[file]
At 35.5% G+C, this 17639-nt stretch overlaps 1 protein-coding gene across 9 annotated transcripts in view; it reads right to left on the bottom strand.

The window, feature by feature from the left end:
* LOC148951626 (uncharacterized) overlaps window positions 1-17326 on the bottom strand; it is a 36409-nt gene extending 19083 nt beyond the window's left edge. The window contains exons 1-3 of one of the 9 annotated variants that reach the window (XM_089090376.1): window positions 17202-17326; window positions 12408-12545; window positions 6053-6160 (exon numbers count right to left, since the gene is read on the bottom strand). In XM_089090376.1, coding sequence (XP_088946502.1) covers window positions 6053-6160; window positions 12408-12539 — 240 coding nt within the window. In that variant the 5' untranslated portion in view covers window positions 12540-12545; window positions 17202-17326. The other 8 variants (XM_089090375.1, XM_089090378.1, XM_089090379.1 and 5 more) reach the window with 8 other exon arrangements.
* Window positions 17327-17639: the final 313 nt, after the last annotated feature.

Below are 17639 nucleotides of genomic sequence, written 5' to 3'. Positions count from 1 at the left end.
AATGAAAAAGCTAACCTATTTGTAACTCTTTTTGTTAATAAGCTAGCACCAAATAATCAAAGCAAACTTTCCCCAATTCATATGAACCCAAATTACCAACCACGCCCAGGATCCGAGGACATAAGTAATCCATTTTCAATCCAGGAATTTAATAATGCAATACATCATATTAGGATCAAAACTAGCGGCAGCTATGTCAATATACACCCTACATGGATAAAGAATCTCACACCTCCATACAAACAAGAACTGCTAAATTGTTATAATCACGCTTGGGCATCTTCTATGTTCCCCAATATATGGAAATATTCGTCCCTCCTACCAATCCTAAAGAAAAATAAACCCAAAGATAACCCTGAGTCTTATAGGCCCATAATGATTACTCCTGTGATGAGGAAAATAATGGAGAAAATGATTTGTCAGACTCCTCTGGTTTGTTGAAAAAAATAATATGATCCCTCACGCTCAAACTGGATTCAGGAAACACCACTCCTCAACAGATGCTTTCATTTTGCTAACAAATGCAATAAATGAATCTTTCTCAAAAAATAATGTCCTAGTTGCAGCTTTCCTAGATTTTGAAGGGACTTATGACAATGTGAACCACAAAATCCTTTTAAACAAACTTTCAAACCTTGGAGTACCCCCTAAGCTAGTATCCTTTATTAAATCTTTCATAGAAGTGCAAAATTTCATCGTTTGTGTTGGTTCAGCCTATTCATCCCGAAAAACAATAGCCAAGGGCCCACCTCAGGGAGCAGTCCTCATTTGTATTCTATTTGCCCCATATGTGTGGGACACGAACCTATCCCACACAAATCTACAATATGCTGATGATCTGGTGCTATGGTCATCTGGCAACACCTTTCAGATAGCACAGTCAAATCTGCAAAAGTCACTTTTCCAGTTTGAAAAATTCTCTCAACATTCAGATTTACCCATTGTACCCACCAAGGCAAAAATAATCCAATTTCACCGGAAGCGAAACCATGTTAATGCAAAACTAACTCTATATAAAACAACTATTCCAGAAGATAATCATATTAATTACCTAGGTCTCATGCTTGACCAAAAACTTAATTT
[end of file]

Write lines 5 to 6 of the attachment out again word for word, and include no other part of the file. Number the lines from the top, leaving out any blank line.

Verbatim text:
Below are 17639 nucleotides of genomic sequence, written 5' to 3'. Positions count from 1 at the left end.
AATGAAAAAGCTAACCTATTTGTAACTCTTTTTGTTAATAAGCTAGCACCAAATAATCAAAGCAAACTTTCCCCAATTCATATGAACCCAAATTACCAACCACGCCCAGGATCCGAGGACATAAGTAATCCATTTTCAATCCAGGAATTTAATAATGCAATACATCATATTAGGATCAAAACTAGCGGCAGCTATGTCAATATACACCCTACATGGATAAAGAATCTCACACCTCCATACAAACAAGAACTGCTAAATTGTTATAATCACGCTTGGGCATCTTCTATGTTCCCCAATATATGGAAATATTCGTCCCTCCTACCAATCCTAAAGAAAAATAAACCCAAAGATAACCCTGAGTCTTATAGGCCCATAATGATTACTCCTGTGATGAGGAAAATAATGGAGAAAATGATTTGTCAGACTCCTCTGGTTTGTTGAAAAAAATAATATGATCCCTCACGCTCAAACTGGATTCAGGAAACACCACTCCTCAACAGATGCTTTCATTTTGCTAACAAATGCAATAAATGAATCTTTCTCAAAAAATAATGTCCTAGTTGCAGCTTTCCTAGATTTTGAAGGGACTTATGACAATGTGAACCACAAAATCCTTTTAAACAAACTTTCAAACCTTGGAGTACCCCCTAAGCTAGTATCCTTTATTAAATCTTTCATAGAAGTGCAAAATTTCATCGTTTGTGTTGGTTCAGCCTATTCATCCCGAAAAACAATAGCCAAGGGCCCACCTCAGGGAGCAGTCCTCATTTGTATTCTATTTGCCCCATATGTGTGGGACACGAACCTATCCCACACAAATCTACAATATGCTGATGATCTGGTGCTATGGTCATCTGGCAACACCTTTCAGATAGCACAGTCAAATCTGCAAAAGTCACTTTTCCAGTTTGAAAAATTCTCTCAACATTCAGATTTACCCATTGTACCCACCAAGGCAAAAATAATCCAATTTCACCGGAAGCGAAACCATGTTAATGCAAAACTAACTCTATATAAAACAACTATTCCAGAAGATAATCATATTAATTACCTAGGTCTCATGCTTGACCAAAAACTTAATTT